The river constituted the main source of drinking water for the citizens of the Naye Stadt. There was no plumbing system, and water for drinking and washing would be carried in buckets. Most families used to bring the water from the river themselves; but people of means would use the services of Chayim ²Ïjbeh, who made a living this way. Those who lived far from the river used to pump water from wells. There were two wells one in the center of the market; the second on the hill in Wolya. People of refined taste pumped the water for boiling tea from the one on the hill, because it was distilled and tasted better.
The river also served as a collective refrigerator. At those times there were no electric or even regular refrigerators. In winter we used to saw big lumps of ice and store them in cooling cellars (livdavnayes). The ice was used for keeping cooked-food cool, for the soda pop industry and mainly for the tasty marojna (ice cream), that was made purely from eggs, sour cream and milk. Shloimele Gonsior was the owner of a cold drinks factory and also of a big cooling cellar. When somebody was sick and needed ice to lower his temperature, Shloimele would give the ice for free, as a mitzva.
At fall the river would change tremendously. It would be covered with a carpet of leaves and reeds, and it looked like one could slice its water. But in the season when the snow melted, the river would lose its temper, and the sight was dreadful.
Our town was abundant with beautiful natural sites of which the crown was the forest. It was a pine forest that spread over many kilometers and actually touched the outskirts of the town. Close to the forest there stood some wooden houses, which before WWI were used as summer dwellings for vacationers who came from Warsaw, the capital city.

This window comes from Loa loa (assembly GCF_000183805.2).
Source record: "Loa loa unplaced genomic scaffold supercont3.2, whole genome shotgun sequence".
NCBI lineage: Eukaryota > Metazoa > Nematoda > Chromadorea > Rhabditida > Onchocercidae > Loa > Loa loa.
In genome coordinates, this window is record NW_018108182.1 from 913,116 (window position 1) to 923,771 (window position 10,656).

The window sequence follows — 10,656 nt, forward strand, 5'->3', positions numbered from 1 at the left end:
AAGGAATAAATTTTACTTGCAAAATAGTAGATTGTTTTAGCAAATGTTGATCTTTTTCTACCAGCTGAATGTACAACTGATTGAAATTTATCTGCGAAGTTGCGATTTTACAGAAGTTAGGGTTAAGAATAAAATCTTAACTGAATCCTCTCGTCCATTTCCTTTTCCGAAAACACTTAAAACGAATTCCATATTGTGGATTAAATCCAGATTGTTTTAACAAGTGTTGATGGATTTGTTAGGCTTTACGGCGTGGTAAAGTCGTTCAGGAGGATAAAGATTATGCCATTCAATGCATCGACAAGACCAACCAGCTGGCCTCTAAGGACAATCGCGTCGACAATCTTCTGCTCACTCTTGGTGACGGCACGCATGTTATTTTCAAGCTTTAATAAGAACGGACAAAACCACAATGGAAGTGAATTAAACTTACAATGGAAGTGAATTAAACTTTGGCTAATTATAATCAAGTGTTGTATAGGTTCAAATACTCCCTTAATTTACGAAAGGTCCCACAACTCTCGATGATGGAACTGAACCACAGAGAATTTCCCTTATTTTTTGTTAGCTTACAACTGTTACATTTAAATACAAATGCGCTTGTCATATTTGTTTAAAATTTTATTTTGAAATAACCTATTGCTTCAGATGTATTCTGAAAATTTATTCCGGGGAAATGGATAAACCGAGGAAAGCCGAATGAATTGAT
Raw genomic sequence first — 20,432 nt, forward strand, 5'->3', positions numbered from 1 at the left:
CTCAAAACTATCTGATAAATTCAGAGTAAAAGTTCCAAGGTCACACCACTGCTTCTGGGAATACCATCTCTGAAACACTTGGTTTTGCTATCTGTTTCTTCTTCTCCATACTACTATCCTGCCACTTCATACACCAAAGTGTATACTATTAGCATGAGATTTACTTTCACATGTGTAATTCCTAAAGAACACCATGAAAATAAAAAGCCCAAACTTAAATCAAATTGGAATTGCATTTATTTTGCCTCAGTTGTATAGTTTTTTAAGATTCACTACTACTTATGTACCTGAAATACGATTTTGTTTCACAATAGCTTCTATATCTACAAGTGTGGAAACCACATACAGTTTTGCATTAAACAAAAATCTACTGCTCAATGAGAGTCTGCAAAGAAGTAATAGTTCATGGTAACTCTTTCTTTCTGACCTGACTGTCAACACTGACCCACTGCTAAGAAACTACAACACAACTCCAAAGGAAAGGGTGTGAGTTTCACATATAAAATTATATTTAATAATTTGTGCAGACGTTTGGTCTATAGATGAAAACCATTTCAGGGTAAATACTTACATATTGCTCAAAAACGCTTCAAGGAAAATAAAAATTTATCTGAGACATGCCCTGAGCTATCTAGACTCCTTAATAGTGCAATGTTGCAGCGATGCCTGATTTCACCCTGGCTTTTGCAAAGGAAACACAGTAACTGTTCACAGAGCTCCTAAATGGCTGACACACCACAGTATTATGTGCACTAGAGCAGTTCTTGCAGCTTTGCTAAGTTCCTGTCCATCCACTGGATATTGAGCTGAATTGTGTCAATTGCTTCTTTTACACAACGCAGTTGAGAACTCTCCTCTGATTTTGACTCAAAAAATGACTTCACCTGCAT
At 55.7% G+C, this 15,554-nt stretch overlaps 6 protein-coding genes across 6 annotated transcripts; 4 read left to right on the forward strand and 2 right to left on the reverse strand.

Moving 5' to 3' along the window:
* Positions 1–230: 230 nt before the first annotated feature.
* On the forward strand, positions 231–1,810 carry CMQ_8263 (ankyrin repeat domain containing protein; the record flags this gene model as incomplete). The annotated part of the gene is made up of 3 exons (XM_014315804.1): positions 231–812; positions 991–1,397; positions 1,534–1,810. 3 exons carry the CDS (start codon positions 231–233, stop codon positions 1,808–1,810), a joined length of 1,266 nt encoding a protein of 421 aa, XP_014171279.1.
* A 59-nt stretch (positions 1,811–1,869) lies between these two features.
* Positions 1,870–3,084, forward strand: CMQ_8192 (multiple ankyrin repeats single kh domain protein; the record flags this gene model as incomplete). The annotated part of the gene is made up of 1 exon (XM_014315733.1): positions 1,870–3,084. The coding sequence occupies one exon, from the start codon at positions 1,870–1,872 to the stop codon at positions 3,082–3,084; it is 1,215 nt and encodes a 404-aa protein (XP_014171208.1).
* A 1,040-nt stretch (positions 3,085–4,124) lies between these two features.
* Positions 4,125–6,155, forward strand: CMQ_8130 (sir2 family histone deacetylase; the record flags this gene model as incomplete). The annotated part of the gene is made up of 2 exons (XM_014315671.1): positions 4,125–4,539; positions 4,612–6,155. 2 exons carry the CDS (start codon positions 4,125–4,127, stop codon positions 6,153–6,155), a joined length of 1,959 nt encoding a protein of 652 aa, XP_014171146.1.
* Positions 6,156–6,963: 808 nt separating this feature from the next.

The forest was divided by a road that led to Czyzew. At a distance of 3-4 kilometers the road diverged to two directions: one led to Czyzew, and the other one led to Danir (Nur). The one to Czyzew led a from there to Malkin and to Treblinka The crossing place was called Zakret (a turn). This place was the destination of those hikers who would take a longer trip.
On sunny days, especially on Saturdays, the forest was bustling with vacationers. In the evenings it was taken over by the youngsters.
The forest was especially beautiful in winter, when it was wrapped with snow and frost. In winter the road became a battle field of snowball (gomulkes) fights.
I was told by older people that in the time of the Czar, the forest had been used as a secret assembly place by illegal political parties. But sometimes, it also served as a hiding-place for bandits, who used to rob the cart drivers who traveled through the forest.
During those wonderful years of childhood and adolescence, when we drew plenty of joy and delight of youth from the forest, we could not foresee that on this same route, on the road that crossed the forest, the people of our town would pass on their last march to the crematoriums of Treblinka.